14 Jun 2022
14 Jun 2022
Status: this preprint is open for discussion.

Snow data assimilation for seasonal streamflow supply prediction in mountainous basins

Sammy Metref1, Emmanuel Cosme1, Matthieu Le Lay2, and Joël Gailhard2 Sammy Metref et al.
  • 1Université Grenoble Alpes, Centre National de la Recherche Scientifique, Institut de Recherche pour le Développement, Institut des Géosciences de l’Environnement, Grenoble, France
  • 2Électricité de France – Division Technique Générale, Saint-Martin-le-Vinoux, France

Abstract. Accurately predicting the seasonal inflow into a reservoir accumulated during the snowmelt season, for instance the total aggregated inflow between April and August (A48), in a hydrological basin is critical to anticipate the operation of hydroelectric damns and avoid hydrology-related hazard. Such forecasts generally involve numerical models that simulate the hydrological evoluation of a basin. The operational department of the French electric company EDF implements a semi-distributed model and carry out such forecasts for several decades, on about fifty basins. However, both scarse observation data and over-simplified physics representatioin may leed to significant forecasts errors. Data assimilation has been shown beneficial to improve predictions in various hydrological applications, yet very few have addressed the seasonal streamflow supply prediction problem. More specifically, the assimilation of snow observations, though available in various forms, has been rarely studied, despite the possible sensitivity of the streamflow supply to snow stock. This is the goal of the present paper. In three mountainous basins, a serie of four ensemble data assimilation experiments – assimilating (i) the streamflow (Q) alone, (ii) Q and fractional snow cover (FSC) data, (iii) Q and local cosmic ray snow sensor data (CRS) and (iv) all the data combined – are compared to the climatologic ensemble and an ensemble of free simulations. The experiments compare the accuracy of the estimated streamflows during the reanalysis (or assimilation) period, September to March; during the forecast period, April to August; and the A48 estimation. The results show that Q assimilation notably improves streamflow estimations during both reanalysis and forecast period. Also, the additional combination of CRS and FSC data to the assimilation further ameliorates the A48 prediction in two of the three basins. In the last basin, the experiments highlight a poor representativity of the CRS observations during some years and reveals the need for an enhanced observation system.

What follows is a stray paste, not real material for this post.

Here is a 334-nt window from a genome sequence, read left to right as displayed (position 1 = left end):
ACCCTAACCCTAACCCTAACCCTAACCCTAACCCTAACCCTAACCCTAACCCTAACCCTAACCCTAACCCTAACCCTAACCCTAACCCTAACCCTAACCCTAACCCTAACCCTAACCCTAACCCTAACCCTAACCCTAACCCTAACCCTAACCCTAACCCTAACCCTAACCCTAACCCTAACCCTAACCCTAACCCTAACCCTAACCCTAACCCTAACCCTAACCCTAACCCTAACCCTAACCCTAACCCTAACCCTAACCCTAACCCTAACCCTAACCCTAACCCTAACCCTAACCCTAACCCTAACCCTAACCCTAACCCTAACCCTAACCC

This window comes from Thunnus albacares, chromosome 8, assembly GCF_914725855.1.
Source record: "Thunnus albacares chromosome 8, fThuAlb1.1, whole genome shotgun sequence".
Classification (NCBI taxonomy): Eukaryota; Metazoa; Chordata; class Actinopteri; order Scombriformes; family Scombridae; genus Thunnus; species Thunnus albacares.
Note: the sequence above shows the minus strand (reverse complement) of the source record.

Sammy Metref et al.

Status: open (extended)

Comment types: AC – author | RC – referee | CC – community | EC – editor | CEC – chief editor | : Report abuse
  • RC1: 'Comment on egusphere-2022-385', Anonymous Referee #1, 03 Oct 2022 reply

Sammy Metref et al.

Sammy Metref et al.


Total article views: 354 (including HTML, PDF, and XML)
HTML PDF XML Total BibTeX EndNote
270 76 8 354 3 2
  • HTML: 270
  • PDF: 76
  • XML: 8
  • Total: 354
  • BibTeX: 3
  • EndNote: 2
Views and downloads (calculated since 14 Jun 2022)
Cumulative views and downloads (calculated since 14 Jun 2022)

Viewed (geographical distribution)

Total article views: 296 (including HTML, PDF, and XML) Thereof 296 with geography defined and 0 with unknown origin.
Country # Views %
  • 1
Latest update: 30 Nov 2022
Short summary
Predicting the seasonal streamflow supply of water in a mountainous basin is critical to anticipate the operation of hydroelectric damns and avoid hydrology-related hazard. This quantity partly depends on the snowpack accumulated during winter. The study addresses this prediction problem using information from streamflow data and both direct and indirect snow measurements. In this study, the prediction is improved by integrating the data information into a basin scale hydrological model.